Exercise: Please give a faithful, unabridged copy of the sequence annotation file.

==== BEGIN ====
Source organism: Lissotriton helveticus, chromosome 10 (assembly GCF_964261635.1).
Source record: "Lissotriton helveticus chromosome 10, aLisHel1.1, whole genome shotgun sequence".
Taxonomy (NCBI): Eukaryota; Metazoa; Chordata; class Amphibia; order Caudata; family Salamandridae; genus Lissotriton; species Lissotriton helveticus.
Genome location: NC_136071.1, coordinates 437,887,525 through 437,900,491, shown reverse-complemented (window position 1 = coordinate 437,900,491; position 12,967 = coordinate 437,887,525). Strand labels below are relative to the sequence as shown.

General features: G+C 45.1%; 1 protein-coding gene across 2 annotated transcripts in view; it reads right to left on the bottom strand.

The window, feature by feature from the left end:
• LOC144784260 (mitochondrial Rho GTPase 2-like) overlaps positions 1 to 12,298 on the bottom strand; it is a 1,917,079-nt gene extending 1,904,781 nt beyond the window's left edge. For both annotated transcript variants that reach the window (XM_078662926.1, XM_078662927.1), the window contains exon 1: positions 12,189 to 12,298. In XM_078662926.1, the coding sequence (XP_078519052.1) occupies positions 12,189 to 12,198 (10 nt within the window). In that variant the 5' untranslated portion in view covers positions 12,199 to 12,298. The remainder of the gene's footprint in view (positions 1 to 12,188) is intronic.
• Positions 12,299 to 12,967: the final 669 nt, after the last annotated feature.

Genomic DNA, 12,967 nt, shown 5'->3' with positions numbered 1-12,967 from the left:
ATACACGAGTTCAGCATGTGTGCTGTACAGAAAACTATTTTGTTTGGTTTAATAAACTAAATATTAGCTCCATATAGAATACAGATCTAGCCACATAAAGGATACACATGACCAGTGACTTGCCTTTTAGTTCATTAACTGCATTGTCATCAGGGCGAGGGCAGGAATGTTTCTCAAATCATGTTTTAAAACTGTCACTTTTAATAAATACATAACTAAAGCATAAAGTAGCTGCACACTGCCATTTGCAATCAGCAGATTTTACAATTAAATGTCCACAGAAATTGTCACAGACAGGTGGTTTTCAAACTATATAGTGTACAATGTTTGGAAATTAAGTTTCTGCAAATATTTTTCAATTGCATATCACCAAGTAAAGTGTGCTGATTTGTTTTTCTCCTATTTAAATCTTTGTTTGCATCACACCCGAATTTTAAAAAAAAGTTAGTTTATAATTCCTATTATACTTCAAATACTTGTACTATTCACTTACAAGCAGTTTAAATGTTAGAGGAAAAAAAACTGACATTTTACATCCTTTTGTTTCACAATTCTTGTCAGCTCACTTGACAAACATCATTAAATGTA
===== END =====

Source organism: Lissotriton helveticus, chromosome 10 (assembly GCF_964261635.1).
Source record: "Lissotriton helveticus chromosome 10, aLisHel1.1, whole genome shotgun sequence".
Taxonomy (NCBI): Eukaryota; Metazoa; Chordata; class Amphibia; order Caudata; family Salamandridae; genus Lissotriton; species Lissotriton helveticus.
Genome location: NC_136071.1, coordinates 437,887,525 through 437,900,491, shown reverse-complemented (window position 1 = coordinate 437,900,491; position 12,967 = coordinate 437,887,525). Strand labels below are relative to the sequence as shown.

General features: G+C 45.1%; 1 protein-coding gene across 2 annotated transcripts in view; it reads right to left on the bottom strand.

The window, feature by feature from the left end:
• LOC144784260 (mitochondrial Rho GTPase 2-like) overlaps positions 1 to 12,298 on the bottom strand; it is a 1,917,079-nt gene extending 1,904,781 nt beyond the window's left edge. For both annotated transcript variants that reach the window (XM_078662926.1, XM_078662927.1), the window contains exon 1: positions 12,189 to 12,298. In XM_078662926.1, the coding sequence (XP_078519052.1) occupies positions 12,189 to 12,198 (10 nt within the window). In that variant the 5' untranslated portion in view covers positions 12,199 to 12,298. The remainder of the gene's footprint in view (positions 1 to 12,188) is intronic.
• Positions 12,299 to 12,967: the final 669 nt, after the last annotated feature.

Genomic DNA, 12,967 nt, shown 5'->3' with positions numbered 1-12,967 from the left:
ATACACGAGTTCAGCATGTGTGCTGTACAGAAAACTATTTTGTTTGGTTTAATAAACTAAATATTAGCTCCATATAGAATACAGATCTAGCCACATAAAGGATACACATGACCAGTGACTTGCCTTTTAGTTCATTAACTGCATTGTCATCAGGGCGAGGGCAGGAATGTTTCTCAAATCATGTTTTAAAACTGTCACTTTTAATAAATACATAACTAAAGCATAAAGTAGCTGCACACTGCCATTTGCAATCAGCAGATTTTACAATTAAATGTCCACAGAAATTGTCACAGACAGGTGGTTTTCAAACTATATAGTGTACAATGTTTGGAAATTAAGTTTCTGCAAATATTTTTCAATTGCATATCACCAAGTAAAGTGTGCTGATTTGTTTTTCTCCTATTTAAATCTTTGTTTGCATCACACCCGAATTTTAAAAAAAAGTTAGTTTATAATTCCTATTATACTTCAAATACTTGTACTATTCACTTACAAGCAGTTTAAATGTTAGAGGAAAAAAAACTGACATTTTACATCCTTTTGTTTCACAATTCTTGTCAGCTCACTTGACAAACATCATTAAATGTA